Few of us, if we’re honest, paid full attention to the actions of task forces or crisis and emergency managers — until mid-March. Now, the world practically turns on their every move. At a most coincidental time, UCF is about to graduate its first three students from the Masters of Emergency and Crisis Management (MECM) program. They happen to be at the leading edge of an oncoming wave.
“Because the program is so young, we can adjust the lessons to reflect whatever is going on in real time.” – Claire Connolly Knox, director of the program.
“Students are attracted to the program because they’ve been directly impacted by recent disasters — hurricanes, the BP oil spill, the Pulse Nightclub massacre, and now the pandemic,” says Claire Connolly Knox, director of the program. “Interest has taken off almost exponentially.”
Both the bachelor’s and master’s programs in emergency management launched in Fall 2018. Initial projections of 20 students taking up the major by 2020 has been raised to 150 for the coming fall. And U.S. News and World Report ranked UCF’s MECM program No. 2 in the nation.
The first three graduates, and Knox, provide a wide-lens picture of who is at the heart of emergency and crisis management.
It takes only a few seconds before Knox’s passion for the environment can be heard clearly. A minute later, the Louisiana Cajun accent also sneaks in.
“Growing up in the coastal wetlands, I understood how fragile our relationship is with nature, and the impact it can have when it breaks down. The wetlands are the first line of defense against hurricanes.”
Still, she had no idea how bad it could be. While studying for her master’s in public administration at Florida State University in 2005, Hurricane Katrina devastated her beloved Bayou State. The scrambled response became a series of tragic lessons learned — communication, collaboration, basic preparedness. The aftermath also kick-started Knox on a path that drew her to UCF, in a region with more than its share of crises and at a school willing to adopt new ideas.
“Because the program is so young, we can adjust the lessons to reflect whatever is going on in real time. That’s essential in this dynamic and complex profession,” she says.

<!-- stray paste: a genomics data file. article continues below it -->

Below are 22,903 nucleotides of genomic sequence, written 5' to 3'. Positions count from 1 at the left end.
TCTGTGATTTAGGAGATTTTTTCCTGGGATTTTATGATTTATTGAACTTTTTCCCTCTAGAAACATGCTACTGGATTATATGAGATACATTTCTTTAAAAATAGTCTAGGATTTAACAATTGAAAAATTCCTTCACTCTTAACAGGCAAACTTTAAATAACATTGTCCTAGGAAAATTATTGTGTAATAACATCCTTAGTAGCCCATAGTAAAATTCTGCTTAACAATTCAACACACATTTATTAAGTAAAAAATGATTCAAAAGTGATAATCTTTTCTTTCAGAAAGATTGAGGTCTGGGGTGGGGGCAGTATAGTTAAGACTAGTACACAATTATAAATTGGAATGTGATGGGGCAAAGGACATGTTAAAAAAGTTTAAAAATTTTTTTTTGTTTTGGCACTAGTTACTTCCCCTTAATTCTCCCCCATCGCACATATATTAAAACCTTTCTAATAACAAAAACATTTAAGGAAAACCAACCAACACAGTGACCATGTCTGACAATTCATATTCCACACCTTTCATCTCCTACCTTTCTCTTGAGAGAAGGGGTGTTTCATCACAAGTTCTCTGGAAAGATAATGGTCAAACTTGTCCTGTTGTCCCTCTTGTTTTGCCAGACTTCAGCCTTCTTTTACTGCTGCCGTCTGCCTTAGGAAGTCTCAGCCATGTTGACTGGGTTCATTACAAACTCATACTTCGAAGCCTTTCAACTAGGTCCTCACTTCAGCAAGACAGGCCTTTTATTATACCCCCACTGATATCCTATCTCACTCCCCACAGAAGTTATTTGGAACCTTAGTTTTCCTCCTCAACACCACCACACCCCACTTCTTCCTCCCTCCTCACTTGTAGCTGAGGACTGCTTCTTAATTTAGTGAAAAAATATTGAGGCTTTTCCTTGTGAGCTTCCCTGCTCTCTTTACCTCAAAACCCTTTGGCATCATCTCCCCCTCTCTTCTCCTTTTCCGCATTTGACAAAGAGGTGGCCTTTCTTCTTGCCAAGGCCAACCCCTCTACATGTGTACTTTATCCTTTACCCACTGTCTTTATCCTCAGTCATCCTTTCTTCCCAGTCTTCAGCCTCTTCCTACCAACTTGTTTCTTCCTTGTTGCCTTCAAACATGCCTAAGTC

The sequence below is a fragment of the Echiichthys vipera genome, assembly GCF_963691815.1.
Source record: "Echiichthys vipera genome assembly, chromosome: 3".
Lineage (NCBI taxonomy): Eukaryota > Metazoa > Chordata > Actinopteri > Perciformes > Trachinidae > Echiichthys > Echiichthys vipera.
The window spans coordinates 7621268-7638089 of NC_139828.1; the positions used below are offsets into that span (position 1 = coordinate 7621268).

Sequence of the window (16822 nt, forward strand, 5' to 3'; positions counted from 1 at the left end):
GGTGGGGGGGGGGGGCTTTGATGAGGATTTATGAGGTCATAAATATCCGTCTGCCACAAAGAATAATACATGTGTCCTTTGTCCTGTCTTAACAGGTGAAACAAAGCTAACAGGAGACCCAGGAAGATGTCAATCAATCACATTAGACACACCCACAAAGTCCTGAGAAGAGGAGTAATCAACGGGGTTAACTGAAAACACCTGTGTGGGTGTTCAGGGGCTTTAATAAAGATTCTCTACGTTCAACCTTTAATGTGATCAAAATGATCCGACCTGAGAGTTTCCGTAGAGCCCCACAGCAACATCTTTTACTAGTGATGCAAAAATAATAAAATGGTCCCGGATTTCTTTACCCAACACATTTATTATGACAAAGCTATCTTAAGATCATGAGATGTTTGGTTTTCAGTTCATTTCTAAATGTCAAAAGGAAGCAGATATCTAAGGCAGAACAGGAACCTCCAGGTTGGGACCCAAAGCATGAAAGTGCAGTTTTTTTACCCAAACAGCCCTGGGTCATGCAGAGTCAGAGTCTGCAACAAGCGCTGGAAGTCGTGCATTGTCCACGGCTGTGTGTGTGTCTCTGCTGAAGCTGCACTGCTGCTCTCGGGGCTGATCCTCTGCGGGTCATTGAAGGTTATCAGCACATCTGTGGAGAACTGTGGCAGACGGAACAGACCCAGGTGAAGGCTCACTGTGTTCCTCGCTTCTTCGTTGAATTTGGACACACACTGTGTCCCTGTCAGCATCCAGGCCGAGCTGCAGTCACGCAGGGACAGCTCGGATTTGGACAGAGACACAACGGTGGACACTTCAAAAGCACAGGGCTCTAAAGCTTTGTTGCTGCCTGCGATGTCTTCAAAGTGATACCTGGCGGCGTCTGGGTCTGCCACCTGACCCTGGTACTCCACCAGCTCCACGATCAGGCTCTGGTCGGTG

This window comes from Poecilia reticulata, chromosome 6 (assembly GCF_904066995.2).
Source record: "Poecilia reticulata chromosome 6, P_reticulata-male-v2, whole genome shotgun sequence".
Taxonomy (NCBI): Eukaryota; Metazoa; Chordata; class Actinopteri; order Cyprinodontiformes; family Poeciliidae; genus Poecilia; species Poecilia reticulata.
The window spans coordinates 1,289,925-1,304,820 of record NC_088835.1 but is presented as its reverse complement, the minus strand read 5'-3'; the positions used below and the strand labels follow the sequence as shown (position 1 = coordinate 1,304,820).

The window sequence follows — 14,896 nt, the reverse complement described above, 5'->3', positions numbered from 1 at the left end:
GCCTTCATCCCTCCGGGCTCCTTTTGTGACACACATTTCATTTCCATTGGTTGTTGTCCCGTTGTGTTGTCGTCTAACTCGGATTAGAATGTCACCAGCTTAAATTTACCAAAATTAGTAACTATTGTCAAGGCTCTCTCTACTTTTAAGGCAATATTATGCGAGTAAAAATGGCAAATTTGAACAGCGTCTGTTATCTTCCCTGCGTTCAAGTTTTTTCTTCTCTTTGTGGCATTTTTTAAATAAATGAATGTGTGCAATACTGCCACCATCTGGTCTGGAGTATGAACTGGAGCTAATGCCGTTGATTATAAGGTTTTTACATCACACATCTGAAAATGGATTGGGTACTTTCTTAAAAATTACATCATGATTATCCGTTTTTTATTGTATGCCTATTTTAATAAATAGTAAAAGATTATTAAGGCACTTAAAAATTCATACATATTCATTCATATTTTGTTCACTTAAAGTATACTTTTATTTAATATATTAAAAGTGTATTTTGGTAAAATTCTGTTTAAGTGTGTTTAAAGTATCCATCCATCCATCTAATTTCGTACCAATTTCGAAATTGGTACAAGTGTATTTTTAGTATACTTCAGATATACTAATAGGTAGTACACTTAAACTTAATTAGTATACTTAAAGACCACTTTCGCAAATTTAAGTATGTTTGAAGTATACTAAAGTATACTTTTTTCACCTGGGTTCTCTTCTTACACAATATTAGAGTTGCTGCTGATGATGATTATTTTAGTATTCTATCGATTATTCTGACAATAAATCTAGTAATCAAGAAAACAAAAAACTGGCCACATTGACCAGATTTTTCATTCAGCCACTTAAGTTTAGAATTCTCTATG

At the moment, she and other program faculty are literally creating new teaching modules derived from the ongoing COVID-19 experience. The team in the MECM curriculum includes some of the most published and cited scholars in this discipline, as well as an advisory board of practitioners from every sector. Knox also points to a group just as valuable: the students.
“Something other than fancy titles and hats is driving them,” she says. “It’s their hearts. They make the program real because of their own experiences.”
The Security Specialist
Jaime Garcia first recognized a whole new world opening in his field of expertise, ironically the same day he had to close himself off.
On March 16, Garcia was thinking about graduation, job prospects, and finishing up his internship with the Osceola County Office of Emergency Management. At the door of the county building, he was asked if he’d been in any crowds the previous weekend. As a then part-time security guard at the Magic Kingdom, Garcia had. He spent the next 14 days in quarantine watching the news. What he saw and heard from Ecuador, where he was born and raised, only emboldened his reasons for pursuing his MECM.
“People were dying, the morgues were full, and they didn’t know what to do because there had been no planning,” says Garcia. “Here, even though I didn’t like being quarantined, I knew there was a good reason. The contrast proves why we need good people making decisions before and during a crisis.”
Garcia’s first lessons came from his father, a doctor. While many people in authority, including doctors, used their positions in Ecuador to hoard essentials and profit from them, Garcia’s father would drive into rural areas and distribute vaccines and treatments for free.
“He said helping people was always the right thing to do.”
As a teenager, Garcia coordinated a group of classmates to collect food and clothes for families following a mudslide. After moving to Charlotte, North Carolina, he took a group of security colleagues to deliver water to evacuees in the Superdome following Hurricane Katrina.
“We have so many blessings in the U.S., but that made me realize we can never take them for granted.”